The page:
While the memories of the deadly runaway truck collision on the Angeles Crest Highway that killed two, injured several and left a 25-ton big rig sitting inside a local bookstore have begun to fade for some, life will never be the same for the family of the victims.
Marcos Costa, the driver of the runaway double-deck car carrier, could end up on probation or serving little to no time after a jury on Friday found him not guilty of second-degree murder. Or he could serve years in prison.
The jury did convict Costa of involuntary manslaughter, gross vehicular manslaughter and reckless driving for the April 1, 2009 crash. In that crash, his big rig, having lost its brakes during the steep Crest descent, slammed into a car containing Palmdale resident Angel “Jorge” Posca, 58, and his 12-year-old daughter, Angelina, killing both.
Yanette Sofia Posca, wife and mother, respectively, of the victims, said after the trial ended that she felt bad for Costa and his family as well.
“When I first heard, I was sad, because you know what, whatever the verdict would have been, it’s not going to bring them back,” Posca said. “Two families are torn apart now.”
Still, she made it clear that her family would not forget the man they consider responsible for the accident.
“He’s going to have to carry this for the rest of his life,” she said. “We’ll never get over it, not ever.”
Costa’s big rig went through the intersection at Foothill Boulevard in La Cañada Flintridge during the evening rush hour and crashed into the Flintridge Bookstore.
Peter Wannier, owner of the business, was present when Costa’s truck slammed into his store, and said he felt like the trial had come to the rightful conclusion.
“I think that’s a reasonable verdict, from what I know about it,” said Wannier. “He deserves to answer in some way for what he did and what he failed to do.”
Costa’s attorney, Edward Murphy, said outside the Los Angeles County Superior Courtroom in Pasadena last Friday that with Costa already having served 20 months, he could come out of the Sept. 8 sentencing hearing without having to serve any further time in custody. The maximum sentence he could receive would be nine years in prison.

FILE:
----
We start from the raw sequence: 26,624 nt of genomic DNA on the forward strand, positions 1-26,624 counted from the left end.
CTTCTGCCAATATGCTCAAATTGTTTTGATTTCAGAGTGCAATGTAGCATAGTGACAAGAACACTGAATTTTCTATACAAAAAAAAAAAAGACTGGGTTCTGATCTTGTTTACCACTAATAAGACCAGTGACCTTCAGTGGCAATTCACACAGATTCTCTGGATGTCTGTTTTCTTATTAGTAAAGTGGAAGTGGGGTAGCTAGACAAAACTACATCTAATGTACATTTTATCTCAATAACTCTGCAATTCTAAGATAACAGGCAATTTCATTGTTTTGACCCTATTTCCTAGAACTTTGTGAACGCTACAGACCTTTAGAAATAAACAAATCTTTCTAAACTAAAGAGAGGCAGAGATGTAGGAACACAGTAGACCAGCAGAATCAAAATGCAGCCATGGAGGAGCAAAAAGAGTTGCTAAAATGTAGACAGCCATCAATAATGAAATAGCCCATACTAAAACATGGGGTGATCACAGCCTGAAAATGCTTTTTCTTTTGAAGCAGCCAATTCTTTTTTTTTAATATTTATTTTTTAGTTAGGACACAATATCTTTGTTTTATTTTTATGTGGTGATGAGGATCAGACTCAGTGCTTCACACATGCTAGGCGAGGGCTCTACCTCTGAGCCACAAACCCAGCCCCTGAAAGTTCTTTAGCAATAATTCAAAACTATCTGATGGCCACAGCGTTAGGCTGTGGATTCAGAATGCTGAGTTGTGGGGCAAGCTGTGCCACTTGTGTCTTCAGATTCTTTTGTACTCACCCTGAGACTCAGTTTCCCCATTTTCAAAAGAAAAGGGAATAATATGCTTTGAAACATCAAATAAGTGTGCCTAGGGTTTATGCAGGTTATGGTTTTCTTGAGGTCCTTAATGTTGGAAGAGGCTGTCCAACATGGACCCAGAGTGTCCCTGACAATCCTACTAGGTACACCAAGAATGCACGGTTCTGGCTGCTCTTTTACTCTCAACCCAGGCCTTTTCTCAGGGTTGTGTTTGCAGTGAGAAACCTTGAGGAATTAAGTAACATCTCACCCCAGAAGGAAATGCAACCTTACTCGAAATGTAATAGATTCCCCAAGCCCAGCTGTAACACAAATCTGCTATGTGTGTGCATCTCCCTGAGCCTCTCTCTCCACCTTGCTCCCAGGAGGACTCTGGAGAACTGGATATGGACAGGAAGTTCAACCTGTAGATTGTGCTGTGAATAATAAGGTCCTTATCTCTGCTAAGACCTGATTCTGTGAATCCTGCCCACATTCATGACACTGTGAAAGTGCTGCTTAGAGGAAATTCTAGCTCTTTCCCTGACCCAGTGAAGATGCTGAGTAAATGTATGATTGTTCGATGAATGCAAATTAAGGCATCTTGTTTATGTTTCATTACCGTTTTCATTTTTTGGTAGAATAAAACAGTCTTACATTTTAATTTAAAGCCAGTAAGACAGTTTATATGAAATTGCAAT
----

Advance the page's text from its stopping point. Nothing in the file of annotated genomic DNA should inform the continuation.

“He’s feeling very good, he gave me a hug,” Murphy said of his client.
Superior Court Judge Darrell Mavis also ruled last week that Costa could remain free on bail until the sentencing date, over Deputy District Attorney Carolina Lugo’s objections.
La Cañada Flintridge Mayor David Spence said he hopes Costa won’t get off too easily for his crime.
“It was a tragic accident, and I think it could have been avoided if the guy had had a lot more common sense to what was happening,” said Spence. “I think that he should serve time for being a careless and reckless driver, and how much that’s going to be, I don’t know.”
Spence said he thought Costa deserved to serve time for ignoring the warnings he had been given on Angeles Forest Highway by off-duty firefighter Juan Palomino about his truck’s smoking brakes and the danger of the road.
“He used the excuse that he didn’t understand. Well, by God, if he’s in this country and he’s driving a truck like that, he should be understanding what’s going on,” said Spence. “I’m not real empathetic to his story.”
Wannier, however, said he thought that the verdict was of secondary importance to ensuring safety on Angeles Crest Highway and in La Cañada Flintridge in the future.
“The important thing that happened has nothing to do with this man or this verdict, the important thing that happened was the reaction to eliminate danger,” Wannier said, “to make highway safer for the future.”
Several months after the accident, Caltrans instituted a maximum weight limit of 9000 pounds on Angeles Crest Highway. The highway previously had not had a weight limit — a fact that Costa’s defense attorney, Edward Murphy, had focused on during the trial. Angeles Forest Highway and Big Tujunga Road each had weight limits of 6,000 pounds set by Los Angeles County.
The Los Angeles County Public Works Department recently raised the weight limit on Angeles Forest Highway and Big Tujunga Road to 9000 pounds, said spokesman Bob Spencer. Spencer said they were moving from their previous limit to be consistent with Caltrans’ regulations, and that the timing with the verdict was purely coincidental.
Spence said he thinks the city, pushing Caltrans, had worked to make safety a priority after the accident, and that the community is looking forward.
“I think we’ve done our due diligence and are really trying to make the Angeles Crest area more safe,” said Spence. “I know everybody is very sorry that we lost two innocent lives; but I do think that it’s one of those things that’s behind us. We have to move on. That’s life.”
Wannier said he, too, is focusing on the future of the community.
“I’m always much more concerned about what the positive steps are and how our life will improve, rather than by trying to settle old things,” said Wannier. “I don’t think that this man represents a danger to our community.”